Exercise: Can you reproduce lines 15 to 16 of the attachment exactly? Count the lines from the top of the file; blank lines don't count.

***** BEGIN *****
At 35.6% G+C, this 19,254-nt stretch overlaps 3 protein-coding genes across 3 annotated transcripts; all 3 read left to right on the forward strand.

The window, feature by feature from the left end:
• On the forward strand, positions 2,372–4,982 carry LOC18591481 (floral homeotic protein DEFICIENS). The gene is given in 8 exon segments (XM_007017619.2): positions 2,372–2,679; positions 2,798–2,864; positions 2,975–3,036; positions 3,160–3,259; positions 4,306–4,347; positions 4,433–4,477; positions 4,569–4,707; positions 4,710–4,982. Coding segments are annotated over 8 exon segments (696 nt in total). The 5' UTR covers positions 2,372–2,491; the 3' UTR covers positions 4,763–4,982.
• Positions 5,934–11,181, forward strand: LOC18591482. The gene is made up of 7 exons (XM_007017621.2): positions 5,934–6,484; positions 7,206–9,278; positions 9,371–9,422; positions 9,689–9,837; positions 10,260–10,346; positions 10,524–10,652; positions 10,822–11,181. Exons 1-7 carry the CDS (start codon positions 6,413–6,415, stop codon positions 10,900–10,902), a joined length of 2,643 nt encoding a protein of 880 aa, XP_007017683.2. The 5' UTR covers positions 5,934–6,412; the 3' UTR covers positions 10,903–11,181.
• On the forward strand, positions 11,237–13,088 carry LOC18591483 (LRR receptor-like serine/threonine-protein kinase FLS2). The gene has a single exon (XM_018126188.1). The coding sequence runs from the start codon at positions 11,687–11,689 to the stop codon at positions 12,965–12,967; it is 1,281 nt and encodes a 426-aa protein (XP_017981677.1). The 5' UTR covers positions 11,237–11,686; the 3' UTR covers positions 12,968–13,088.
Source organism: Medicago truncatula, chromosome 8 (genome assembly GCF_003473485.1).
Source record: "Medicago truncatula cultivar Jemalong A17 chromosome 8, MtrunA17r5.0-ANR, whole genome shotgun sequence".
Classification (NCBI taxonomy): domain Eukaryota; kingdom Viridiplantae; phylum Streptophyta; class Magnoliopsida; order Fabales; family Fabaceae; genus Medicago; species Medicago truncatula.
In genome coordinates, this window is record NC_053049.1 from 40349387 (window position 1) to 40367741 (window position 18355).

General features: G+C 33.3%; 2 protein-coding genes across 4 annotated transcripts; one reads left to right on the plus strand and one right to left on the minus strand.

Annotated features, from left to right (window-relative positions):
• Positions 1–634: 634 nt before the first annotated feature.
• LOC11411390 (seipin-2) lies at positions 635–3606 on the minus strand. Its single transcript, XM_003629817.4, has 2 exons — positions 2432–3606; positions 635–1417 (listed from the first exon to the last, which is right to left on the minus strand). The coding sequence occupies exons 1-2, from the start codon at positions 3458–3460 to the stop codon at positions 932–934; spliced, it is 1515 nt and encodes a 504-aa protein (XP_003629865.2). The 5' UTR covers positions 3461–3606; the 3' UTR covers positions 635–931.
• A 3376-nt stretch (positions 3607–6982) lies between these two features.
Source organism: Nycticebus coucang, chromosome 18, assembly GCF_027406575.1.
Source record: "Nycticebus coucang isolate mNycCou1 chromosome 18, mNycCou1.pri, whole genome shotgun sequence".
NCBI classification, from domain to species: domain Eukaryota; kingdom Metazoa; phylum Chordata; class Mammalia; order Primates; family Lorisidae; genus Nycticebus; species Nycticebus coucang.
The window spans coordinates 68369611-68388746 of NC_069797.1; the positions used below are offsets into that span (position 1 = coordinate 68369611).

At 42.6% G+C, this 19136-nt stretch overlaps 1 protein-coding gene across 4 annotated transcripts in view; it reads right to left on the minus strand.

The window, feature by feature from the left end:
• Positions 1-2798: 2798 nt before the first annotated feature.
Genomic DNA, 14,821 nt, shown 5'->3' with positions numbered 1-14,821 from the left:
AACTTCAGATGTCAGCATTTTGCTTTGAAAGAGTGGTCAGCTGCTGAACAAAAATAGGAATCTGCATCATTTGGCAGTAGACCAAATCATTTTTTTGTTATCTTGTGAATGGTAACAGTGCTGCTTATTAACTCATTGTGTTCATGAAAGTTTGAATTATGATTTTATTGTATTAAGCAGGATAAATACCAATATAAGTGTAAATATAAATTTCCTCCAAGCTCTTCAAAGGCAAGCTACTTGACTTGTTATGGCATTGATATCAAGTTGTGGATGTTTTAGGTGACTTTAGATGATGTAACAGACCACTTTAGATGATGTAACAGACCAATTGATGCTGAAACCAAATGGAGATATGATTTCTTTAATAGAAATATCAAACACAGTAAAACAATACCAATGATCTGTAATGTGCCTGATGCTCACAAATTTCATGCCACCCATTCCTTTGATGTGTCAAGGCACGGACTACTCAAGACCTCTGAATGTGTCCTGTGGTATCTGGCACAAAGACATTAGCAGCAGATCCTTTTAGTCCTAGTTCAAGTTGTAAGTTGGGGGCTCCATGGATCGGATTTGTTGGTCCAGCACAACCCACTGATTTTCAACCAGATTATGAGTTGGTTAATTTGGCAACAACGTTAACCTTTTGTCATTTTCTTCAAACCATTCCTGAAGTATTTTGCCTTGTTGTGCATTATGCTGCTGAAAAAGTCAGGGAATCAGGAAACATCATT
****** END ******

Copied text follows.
Source organism: Nycticebus coucang, chromosome 18, assembly GCF_027406575.1.
Source record: "Nycticebus coucang isolate mNycCou1 chromosome 18, mNycCou1.pri, whole genome shotgun sequence".